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Wall St ekes out gain after U.S. data; oil slumps

by fwire  Oct 4, 2012 00:16 IST

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NEW YORK (Reuters) - U.S. stocks edged higher in volatile trade on Wednesday and the dollar strengthened, helped by better-than-expected news on the U.S. economy, while oil prices slumped more than $3 as signs of a slowdown in China stoked worries about demand for crude.

The gloomier outlook on China and a further slowdown in the euro zone's economy weighed on the euro, which also was hit by uncertainty about when Spain will request the bailout seen as necessary to relieve the euro zone debt crisis.

The pace of growth in the vast U.S. services sector, which dominates the country's economy, picked up in September, while private employers added more jobs last month than expected, according to separate industry reports on Wednesday.

The data came ahead of the first of three presidential debates Wednesday night in Denver and the government's closely watched monthly payrolls report on Friday.

Earlier, surveys showed the euro zone's economic woes worsened last month and China's slowdown looked likely to extend to a seventh quarter, suggesting recent bold actions by global central banks have yet to convince consumers to start spending again.

"China is slowing down and we are as well, but we still have growth," said Frank Lesh, a futures analyst and broker at FuturePath Trading LLC in Chicago. "The real question is does Europe drag China down and us with it."

The Dow Jones industrial average gained 10.96 points, or 0.08 percent, to 13,493.32. The Standard & Poor's 500 Index rose 4.28 points, or 0.30 percent, to 1,450.03. The Nasdaq Composite Index added 11.95 points, or 0.38 percent, to 3,131.99.

Consumer discretionary stocks posted the strongest gains, with the S&P consumer discretionary index rising 0.8 percent. Amazon (AMZN.O) rose more than 1 percent, and homebuilder PulteGroup (PHM.N) rose over 6 percent.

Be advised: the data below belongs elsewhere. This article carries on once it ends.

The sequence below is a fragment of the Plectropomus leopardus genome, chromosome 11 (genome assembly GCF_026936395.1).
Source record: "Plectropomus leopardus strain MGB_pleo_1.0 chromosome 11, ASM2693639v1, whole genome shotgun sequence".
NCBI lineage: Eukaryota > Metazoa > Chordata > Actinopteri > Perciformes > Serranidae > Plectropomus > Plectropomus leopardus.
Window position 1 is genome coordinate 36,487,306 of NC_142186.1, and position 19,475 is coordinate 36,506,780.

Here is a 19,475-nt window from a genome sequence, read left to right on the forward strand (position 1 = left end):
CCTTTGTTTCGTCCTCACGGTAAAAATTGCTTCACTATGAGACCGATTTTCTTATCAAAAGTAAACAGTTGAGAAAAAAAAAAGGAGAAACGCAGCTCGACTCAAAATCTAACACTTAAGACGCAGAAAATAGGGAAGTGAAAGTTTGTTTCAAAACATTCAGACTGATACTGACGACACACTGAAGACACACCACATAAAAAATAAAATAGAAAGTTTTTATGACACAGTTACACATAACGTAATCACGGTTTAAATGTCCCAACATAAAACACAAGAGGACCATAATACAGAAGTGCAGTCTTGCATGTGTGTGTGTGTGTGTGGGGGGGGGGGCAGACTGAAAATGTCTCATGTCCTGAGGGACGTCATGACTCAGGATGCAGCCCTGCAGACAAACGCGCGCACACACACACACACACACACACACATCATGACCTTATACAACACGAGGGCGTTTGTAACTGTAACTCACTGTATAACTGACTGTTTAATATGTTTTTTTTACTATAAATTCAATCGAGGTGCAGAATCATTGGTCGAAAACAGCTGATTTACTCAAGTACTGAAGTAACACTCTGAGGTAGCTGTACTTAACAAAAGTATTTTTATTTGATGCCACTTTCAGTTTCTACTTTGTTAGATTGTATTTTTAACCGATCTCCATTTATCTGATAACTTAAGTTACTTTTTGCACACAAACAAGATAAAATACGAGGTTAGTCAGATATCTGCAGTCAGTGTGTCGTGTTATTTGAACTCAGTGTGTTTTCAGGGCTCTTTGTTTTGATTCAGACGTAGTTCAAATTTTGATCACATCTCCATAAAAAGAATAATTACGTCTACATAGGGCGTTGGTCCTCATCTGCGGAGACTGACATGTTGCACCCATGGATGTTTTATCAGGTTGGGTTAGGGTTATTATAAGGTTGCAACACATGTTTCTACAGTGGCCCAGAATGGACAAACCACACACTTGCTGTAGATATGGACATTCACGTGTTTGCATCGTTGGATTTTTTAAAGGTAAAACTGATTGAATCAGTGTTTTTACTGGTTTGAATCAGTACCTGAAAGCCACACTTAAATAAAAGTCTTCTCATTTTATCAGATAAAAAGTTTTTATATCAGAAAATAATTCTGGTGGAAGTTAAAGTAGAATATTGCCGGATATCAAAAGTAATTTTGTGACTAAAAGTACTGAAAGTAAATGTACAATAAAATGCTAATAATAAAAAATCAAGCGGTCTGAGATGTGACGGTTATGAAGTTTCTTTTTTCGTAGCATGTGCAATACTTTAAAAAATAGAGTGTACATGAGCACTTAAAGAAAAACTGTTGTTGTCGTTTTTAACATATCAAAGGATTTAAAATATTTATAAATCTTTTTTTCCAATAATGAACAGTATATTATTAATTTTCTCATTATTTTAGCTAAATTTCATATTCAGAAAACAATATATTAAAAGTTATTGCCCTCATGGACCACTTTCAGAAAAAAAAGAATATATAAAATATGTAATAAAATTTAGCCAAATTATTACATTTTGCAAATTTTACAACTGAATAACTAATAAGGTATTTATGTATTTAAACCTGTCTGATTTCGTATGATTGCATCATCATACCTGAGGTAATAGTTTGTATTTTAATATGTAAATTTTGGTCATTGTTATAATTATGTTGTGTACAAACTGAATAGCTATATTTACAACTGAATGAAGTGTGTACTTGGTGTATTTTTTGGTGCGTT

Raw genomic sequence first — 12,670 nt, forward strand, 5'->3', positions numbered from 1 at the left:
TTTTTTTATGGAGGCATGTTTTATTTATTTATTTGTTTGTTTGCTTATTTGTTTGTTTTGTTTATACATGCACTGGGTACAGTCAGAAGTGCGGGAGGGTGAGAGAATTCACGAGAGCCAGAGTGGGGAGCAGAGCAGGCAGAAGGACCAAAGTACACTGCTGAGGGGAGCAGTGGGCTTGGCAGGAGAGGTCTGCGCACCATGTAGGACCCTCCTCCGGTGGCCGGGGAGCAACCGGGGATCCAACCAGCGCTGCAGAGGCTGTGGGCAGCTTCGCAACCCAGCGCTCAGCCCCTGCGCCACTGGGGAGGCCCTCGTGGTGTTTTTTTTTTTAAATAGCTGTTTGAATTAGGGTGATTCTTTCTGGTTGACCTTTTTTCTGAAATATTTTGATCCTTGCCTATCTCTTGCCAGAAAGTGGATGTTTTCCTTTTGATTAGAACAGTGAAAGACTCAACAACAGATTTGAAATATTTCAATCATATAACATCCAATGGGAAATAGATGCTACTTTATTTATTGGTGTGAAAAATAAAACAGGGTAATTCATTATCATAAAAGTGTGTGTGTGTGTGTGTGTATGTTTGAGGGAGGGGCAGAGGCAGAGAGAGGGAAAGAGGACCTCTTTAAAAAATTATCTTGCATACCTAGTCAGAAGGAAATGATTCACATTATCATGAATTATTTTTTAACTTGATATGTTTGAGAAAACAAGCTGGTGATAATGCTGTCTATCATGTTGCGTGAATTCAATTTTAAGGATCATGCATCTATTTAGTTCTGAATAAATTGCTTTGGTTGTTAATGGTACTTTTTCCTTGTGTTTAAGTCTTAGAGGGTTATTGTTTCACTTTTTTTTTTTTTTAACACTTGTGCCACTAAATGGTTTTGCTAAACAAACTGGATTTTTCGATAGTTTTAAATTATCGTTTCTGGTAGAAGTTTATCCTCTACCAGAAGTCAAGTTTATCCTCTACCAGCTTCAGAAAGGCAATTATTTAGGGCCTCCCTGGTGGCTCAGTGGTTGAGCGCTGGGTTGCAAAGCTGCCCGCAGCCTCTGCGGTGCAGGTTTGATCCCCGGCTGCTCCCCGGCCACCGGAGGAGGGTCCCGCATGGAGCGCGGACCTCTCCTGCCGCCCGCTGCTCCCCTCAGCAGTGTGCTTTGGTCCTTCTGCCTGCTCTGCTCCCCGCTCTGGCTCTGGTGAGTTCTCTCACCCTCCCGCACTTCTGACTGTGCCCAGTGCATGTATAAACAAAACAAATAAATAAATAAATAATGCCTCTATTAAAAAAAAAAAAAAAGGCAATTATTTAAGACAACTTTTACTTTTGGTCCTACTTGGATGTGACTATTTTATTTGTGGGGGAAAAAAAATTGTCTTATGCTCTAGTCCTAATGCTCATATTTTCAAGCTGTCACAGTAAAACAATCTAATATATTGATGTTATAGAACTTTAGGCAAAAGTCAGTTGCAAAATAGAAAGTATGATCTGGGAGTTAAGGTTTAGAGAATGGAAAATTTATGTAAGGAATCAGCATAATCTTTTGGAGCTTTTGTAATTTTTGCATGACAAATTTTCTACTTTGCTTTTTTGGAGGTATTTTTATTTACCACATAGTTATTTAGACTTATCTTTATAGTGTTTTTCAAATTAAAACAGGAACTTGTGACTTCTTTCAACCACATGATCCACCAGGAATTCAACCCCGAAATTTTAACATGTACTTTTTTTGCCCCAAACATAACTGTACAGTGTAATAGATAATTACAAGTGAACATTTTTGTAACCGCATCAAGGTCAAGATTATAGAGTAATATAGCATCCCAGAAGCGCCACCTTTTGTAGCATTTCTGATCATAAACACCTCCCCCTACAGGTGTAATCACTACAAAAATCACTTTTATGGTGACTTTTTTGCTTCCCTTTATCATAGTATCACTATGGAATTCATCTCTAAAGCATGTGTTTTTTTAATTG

But lower oil and metals prices weighed on energy and materials shares. The S&P materials index .GSPM and the energy sector index were both negative.

The MSCI global stock index dropped 0.1 percent to 333.16. The FTSEurofirst-300 index of pan-European shares slipped 0.1 percent to end at 1,100.84 points.

Against the yen, the dollar rose as high 78.58 yen, its highest level since September 19. It was last at 78.50 yen, up 0.5 percent on the day.

The euro lost 0.1 percent to $1.2908.

Spain's prime minister, Mariano Rajoy, on Tuesday quashed speculation the country could apply for a bailout as soon as this weekend, but expectations are high that Spain will eventually request aid.

"We expect Spain to apply for aid and relatively soon, within the next one to three weeks," said Richard Falkenhall, currency strategist at SEB in Stockholm. "This will be a further relief for the euro, but it's still not solving the underlying problems of the euro zone."

COPPER RETREATS

Signs of a slowdown in China weighed on metals prices, with copper snapping four days of gains. China accounted for 40 percent of refined copper demand last year.

Benchmark copper on the London Metal Exchange traded at $8,290 a tonne, down from Tuesday's close of $8,325.50. The metal, which is used in power and construction, had gained more than 2 percent over the past four sessions.

Oil prices fell sharply on the concerns about the global economy and crude demand. Brent November crude futures lost $2.99 to $108.58 a barrel. U.S. November crude shed $3.35 to $88.54 a barrel€.

Prices briefly pared losses after the U.S. Energy Information Administration's weekly oil inventory report showed crude stocks fell last week in the United States, against expectations for an inventory build.

"The global economy is in a rut , and even with supportive EIA data crude is down," said Dan Flynn, an analyst at Price Futures Group in Chicago.

Spot gold was up slightly at $1,775.60. Prices hit $1,791.20 earlier this week, their highest since last November.

The benchmark 10-year U.S. Treasury note was down 1/32, with the yield at 1.6215 percent. (Additional reporting by Rodrigo Campos and Gertrude Chavez-Dreyfuss; Editing by Leslie Adler)